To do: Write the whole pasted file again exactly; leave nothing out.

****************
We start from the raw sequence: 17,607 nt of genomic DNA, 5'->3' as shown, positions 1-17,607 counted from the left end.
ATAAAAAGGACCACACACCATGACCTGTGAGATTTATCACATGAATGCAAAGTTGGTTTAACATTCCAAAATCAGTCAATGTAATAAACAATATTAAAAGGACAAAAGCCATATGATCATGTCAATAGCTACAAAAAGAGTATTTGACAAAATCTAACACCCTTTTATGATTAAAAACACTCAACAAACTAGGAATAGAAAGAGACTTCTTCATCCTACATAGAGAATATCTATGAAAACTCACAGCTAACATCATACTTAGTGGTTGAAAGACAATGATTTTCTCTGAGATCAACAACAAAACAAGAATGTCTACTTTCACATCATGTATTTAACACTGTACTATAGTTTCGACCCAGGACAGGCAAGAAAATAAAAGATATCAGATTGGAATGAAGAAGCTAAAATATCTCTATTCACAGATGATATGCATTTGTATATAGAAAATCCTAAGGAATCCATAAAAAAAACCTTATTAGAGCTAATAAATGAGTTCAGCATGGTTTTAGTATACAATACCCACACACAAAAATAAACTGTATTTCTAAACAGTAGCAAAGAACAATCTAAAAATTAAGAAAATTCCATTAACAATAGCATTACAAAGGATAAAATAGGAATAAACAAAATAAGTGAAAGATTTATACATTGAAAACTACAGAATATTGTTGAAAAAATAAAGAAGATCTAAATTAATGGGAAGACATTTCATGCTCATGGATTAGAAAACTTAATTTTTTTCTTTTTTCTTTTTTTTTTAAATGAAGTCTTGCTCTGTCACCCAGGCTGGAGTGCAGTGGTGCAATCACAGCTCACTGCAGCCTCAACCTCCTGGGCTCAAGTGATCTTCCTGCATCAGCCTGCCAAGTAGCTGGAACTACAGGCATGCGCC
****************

We start from the raw sequence: 17,607 nt of genomic DNA, 5'->3' as shown, positions 1-17,607 counted from the left end.
ATAAAAAGGACCACACACCATGACCTGTGAGATTTATCACATGAATGCAAAGTTGGTTTAACATTCCAAAATCAGTCAATGTAATAAACAATATTAAAAGGACAAAAGCCATATGATCATGTCAATAGCTACAAAAAGAGTATTTGACAAAATCTAACACCCTTTTATGATTAAAAACACTCAACAAACTAGGAATAGAAAGAGACTTCTTCATCCTACATAGAGAATATCTATGAAAACTCACAGCTAACATCATACTTAGTGGTTGAAAGACAATGATTTTCTCTGAGATCAACAACAAAACAAGAATGTCTACTTTCACATCATGTATTTAACACTGTACTATAGTTTCGACCCAGGACAGGCAAGAAAATAAAAGATATCAGATTGGAATGAAGAAGCTAAAATATCTCTATTCACAGATGATATGCATTTGTATATAGAAAATCCTAAGGAATCCATAAAAAAAACCTTATTAGAGCTAATAAATGAGTTCAGCATGGTTTTAGTATACAATACCCACACACAAAAATAAACTGTATTTCTAAACAGTAGCAAAGAACAATCTAAAAATTAAGAAAATTCCATTAACAATAGCATTACAAAGGATAAAATAGGAATAAACAAAATAAGTGAAAGATTTATACATTGAAAACTACAGAATATTGTTGAAAAAATAAAGAAGATCTAAATTAATGGGAAGACATTTCATGCTCATGGATTAGAAAACTTAATTTTTTTCTTTTTTCTTTTTTTTTTAAATGAAGTCTTGCTCTGTCACCCAGGCTGGAGTGCAGTGGTGCAATCACAGCTCACTGCAGCCTCAACCTCCTGGGCTCAAGTGATCTTCCTGCATCAGCCTGCCAAGTAGCTGGAACTACAGGCATGCGCC